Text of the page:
Federal and state food agencies have been mighty lenient with the cattlemen for years now, apparently waiting until enough Americans with mad cow disease had time to develop symptoms. It can take as many as ten or twenty years for the disease to show up.
Just last November the USDA relaxed rules for importing cattle from areas known to harbor the disease. (See second story below.)
Recently, the CDC admitted that a fourth American has died of mad cow disease.
Now, the USDA is finally getting off its duff.
United States Department of Agriculture announced a recall for over four thousand pounds of beef products that may be contaminated with mad cow disease.
A part of the nervous system that can be detrimental to consumers in
cattle over a certain age is required to be completely removed from the
beef. It is suspected that this regulation was not met precisely.
Fruitland American Meat, a company based in Missouri, informed
consumers that the bone-in ribeye roasts were sold to a New York City restaurant, as well as a Whole Foods distribution center in Connecticut which provides for several of the New England stores, reports the Los Angeles Times.
There have been no reported incidents of any negative reactions to
ingestion of these beef products. The USDA classified the incident as a
low health risk.
The Food Safety and Inspection Service discovered the issue while
reviewing the company’s slaughter logs. The USDA stated that the
possible contamination might have been caused by the employees’ failure
to properly determine the age of cattle.
The U.S. Department of Agriculture released its
final ruling late Friday afternoon easing regulations on beef imports
in regard to bovine spongiform encephalopathy (BSE), the fatal disease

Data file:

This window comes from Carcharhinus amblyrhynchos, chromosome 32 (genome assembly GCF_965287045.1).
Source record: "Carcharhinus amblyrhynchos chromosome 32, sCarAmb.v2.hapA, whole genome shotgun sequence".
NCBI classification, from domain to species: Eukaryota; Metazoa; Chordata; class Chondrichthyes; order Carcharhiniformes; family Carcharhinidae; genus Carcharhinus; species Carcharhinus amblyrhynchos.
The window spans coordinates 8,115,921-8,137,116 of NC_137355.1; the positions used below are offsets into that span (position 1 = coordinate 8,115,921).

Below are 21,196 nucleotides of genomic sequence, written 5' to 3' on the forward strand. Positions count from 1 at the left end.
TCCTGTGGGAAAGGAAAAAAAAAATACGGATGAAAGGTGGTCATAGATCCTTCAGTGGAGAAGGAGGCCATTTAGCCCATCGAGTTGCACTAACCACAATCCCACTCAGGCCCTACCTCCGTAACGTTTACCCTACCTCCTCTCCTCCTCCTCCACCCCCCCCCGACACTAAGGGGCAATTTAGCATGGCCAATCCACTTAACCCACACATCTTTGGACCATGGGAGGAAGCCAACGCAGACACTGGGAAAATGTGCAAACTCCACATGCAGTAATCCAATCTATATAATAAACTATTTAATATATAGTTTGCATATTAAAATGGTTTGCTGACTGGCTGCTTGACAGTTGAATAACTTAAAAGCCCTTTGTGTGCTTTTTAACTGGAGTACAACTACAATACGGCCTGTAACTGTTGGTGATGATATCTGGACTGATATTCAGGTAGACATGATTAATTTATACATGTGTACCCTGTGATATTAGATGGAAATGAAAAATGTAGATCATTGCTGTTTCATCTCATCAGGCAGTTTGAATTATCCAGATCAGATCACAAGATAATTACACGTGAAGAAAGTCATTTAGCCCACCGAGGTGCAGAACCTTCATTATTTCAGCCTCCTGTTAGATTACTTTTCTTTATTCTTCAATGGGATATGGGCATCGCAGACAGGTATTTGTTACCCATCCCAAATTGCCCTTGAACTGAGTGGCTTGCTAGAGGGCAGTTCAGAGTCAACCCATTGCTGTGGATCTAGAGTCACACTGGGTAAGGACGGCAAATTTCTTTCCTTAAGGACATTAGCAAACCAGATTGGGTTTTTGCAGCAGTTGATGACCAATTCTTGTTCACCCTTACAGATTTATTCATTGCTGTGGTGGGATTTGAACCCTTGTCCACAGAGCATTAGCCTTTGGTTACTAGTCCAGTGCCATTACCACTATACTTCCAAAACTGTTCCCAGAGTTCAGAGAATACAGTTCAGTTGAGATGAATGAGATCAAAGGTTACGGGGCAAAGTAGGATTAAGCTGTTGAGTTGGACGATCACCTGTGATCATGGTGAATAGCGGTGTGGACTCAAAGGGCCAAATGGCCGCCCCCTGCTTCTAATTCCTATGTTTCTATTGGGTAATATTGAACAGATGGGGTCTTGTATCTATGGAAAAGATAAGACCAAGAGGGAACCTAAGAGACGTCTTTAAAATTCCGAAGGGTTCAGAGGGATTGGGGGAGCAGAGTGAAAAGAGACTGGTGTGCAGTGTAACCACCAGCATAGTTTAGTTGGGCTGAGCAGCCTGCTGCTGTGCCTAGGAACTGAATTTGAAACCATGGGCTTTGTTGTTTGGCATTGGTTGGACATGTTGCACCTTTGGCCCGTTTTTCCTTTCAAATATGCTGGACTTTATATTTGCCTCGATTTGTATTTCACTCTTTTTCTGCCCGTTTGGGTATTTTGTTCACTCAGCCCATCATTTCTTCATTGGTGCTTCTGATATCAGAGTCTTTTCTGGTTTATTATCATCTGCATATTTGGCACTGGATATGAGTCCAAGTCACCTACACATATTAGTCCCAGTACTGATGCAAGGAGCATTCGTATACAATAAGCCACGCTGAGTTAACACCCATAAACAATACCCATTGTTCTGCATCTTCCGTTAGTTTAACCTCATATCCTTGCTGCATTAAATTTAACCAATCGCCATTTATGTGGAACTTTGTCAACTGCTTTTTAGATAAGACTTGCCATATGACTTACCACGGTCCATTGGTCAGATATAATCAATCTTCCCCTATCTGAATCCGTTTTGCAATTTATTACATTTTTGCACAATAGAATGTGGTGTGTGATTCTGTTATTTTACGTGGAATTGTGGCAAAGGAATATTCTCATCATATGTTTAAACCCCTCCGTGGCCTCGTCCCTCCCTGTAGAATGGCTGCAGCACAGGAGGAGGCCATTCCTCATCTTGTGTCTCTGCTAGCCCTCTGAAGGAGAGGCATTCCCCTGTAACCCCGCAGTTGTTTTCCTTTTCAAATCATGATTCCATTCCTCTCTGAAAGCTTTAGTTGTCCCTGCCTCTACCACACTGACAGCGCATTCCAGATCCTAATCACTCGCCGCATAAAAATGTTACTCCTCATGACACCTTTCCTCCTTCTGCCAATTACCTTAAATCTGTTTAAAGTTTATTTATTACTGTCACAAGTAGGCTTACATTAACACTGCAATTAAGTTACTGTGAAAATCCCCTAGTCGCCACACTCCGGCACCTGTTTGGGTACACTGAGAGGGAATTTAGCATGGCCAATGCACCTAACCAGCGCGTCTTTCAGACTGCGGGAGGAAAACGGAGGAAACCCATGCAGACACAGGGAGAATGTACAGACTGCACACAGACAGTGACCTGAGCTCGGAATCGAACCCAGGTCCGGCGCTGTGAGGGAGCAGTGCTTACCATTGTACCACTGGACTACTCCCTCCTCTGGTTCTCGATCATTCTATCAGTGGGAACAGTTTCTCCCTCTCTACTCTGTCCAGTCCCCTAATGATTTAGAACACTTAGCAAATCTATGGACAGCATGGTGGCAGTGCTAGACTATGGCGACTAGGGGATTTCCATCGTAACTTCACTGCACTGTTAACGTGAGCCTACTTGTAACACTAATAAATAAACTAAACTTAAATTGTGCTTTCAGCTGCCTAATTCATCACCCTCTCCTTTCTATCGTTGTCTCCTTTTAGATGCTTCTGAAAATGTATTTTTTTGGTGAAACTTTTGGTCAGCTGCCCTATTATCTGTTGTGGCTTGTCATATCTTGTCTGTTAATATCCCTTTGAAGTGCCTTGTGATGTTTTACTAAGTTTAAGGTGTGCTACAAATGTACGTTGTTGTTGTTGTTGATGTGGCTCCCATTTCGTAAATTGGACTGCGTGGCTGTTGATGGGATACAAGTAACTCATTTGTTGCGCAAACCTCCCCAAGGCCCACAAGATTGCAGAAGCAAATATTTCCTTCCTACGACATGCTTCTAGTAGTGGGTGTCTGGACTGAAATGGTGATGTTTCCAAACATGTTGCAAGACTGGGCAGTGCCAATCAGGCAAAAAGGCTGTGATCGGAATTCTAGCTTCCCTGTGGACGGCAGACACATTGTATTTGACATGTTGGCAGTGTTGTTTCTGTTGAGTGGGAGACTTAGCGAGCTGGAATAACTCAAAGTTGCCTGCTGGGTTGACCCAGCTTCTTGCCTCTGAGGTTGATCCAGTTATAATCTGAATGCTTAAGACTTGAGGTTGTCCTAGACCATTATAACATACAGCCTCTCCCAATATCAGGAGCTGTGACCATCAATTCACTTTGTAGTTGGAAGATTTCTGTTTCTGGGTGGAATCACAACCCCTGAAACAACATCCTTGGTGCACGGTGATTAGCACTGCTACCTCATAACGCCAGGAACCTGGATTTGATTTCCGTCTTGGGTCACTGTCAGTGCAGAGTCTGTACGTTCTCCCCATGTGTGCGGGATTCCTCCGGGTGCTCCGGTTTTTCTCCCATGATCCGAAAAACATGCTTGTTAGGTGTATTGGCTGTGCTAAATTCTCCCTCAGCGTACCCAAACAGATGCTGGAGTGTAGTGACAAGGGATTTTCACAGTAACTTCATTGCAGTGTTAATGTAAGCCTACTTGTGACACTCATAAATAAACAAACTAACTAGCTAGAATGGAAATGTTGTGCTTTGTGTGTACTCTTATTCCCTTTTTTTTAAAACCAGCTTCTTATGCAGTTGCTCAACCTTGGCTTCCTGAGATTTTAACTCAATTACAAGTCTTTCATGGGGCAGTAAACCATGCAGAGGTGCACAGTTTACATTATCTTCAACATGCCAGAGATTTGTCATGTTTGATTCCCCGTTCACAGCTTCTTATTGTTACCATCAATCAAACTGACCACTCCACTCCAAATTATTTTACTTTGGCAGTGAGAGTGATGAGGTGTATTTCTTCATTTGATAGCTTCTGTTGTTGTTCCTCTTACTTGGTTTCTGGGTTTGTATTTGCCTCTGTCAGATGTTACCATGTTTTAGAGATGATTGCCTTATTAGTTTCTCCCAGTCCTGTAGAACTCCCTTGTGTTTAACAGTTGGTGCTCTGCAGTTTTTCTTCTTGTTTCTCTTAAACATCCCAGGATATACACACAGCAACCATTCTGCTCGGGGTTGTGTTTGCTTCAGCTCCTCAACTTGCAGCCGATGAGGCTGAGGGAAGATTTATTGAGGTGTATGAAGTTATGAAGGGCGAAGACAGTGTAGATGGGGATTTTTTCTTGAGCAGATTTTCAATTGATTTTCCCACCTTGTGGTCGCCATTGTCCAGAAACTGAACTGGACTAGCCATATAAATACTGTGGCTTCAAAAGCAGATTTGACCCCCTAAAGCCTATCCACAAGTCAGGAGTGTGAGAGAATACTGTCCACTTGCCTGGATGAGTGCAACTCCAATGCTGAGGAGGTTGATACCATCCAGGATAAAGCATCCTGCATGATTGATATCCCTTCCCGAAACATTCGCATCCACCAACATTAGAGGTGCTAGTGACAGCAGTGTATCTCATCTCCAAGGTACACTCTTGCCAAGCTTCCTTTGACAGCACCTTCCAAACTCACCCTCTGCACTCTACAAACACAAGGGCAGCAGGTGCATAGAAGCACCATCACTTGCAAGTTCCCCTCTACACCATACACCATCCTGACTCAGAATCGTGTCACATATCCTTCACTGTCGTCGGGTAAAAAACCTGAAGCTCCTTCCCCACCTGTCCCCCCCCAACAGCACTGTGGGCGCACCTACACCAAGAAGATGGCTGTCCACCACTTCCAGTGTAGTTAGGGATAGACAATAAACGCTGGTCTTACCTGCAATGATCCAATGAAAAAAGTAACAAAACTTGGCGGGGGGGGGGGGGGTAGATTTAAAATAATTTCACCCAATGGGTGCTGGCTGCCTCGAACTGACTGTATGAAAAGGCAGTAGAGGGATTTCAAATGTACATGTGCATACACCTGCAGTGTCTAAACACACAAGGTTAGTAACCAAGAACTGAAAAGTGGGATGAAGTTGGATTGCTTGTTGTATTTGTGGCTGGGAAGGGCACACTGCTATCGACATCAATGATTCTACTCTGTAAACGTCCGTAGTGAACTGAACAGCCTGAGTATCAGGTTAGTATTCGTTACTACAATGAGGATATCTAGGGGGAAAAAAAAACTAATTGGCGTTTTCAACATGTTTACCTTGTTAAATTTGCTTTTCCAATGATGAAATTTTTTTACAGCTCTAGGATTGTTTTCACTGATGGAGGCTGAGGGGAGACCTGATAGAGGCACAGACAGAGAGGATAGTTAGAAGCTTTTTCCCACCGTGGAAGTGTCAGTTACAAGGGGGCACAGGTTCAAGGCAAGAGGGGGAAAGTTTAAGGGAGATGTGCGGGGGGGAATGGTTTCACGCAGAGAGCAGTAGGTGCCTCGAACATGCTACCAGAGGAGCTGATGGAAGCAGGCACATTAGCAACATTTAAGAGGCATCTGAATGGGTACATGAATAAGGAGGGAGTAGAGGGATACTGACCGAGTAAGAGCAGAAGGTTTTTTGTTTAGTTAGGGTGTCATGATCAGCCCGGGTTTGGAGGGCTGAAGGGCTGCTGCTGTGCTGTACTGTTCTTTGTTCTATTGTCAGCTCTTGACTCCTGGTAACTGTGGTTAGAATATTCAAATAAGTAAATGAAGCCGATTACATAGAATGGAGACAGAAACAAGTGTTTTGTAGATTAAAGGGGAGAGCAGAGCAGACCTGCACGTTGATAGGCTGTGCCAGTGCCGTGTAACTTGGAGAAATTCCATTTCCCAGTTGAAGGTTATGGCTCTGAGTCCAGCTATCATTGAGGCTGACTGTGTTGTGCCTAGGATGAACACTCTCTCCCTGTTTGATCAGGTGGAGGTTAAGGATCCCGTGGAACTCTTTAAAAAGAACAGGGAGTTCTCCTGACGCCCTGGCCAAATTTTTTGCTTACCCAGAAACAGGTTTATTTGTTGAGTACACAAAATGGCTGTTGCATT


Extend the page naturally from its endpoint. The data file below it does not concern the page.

in cattle also known as “Mad Cow Disease.”
The new rule will bring the United States’ stance on beef imports in
line with international standards that base trade policies on the
scientifically perceived risk of animals or animal products harboring
the disease, according to the USDA’s Animal and Plant Health Inspection
the agency said the move modernizes the U.S.’s beef import regulations,
some industry and consumer groups have come out against the new rules,
saying they needlessly endanger U.S. consumers and the country’s cattle
Under the new rule, some current restrictions on beef imports will be
lifted based on countries that have a “negligible risk for BSE,” a
status determined by the World Organization for Animal Health (OIE).
Commodities that pose more than a negligible risk may still be
restricted, but not necessarily.
The rules could potentially reopen beef imports to the U.S. from the
European Union, which have been restricted since 1998. The U.S. imports
about 8.1 percent of its beef supply, predominantly in the form of live
cattle from Canada and Mexico. About 10 percent of the U.S. beef supply
is exported, mostly in the form of high quality cuts.
The move to align its BSE standards with international policies may
also open U.S. beef exports to more foreign markets. In May, the OIE
upgraded the status of U.S. BSE risk from “controlled” to “negligible,”
the safest possible classification.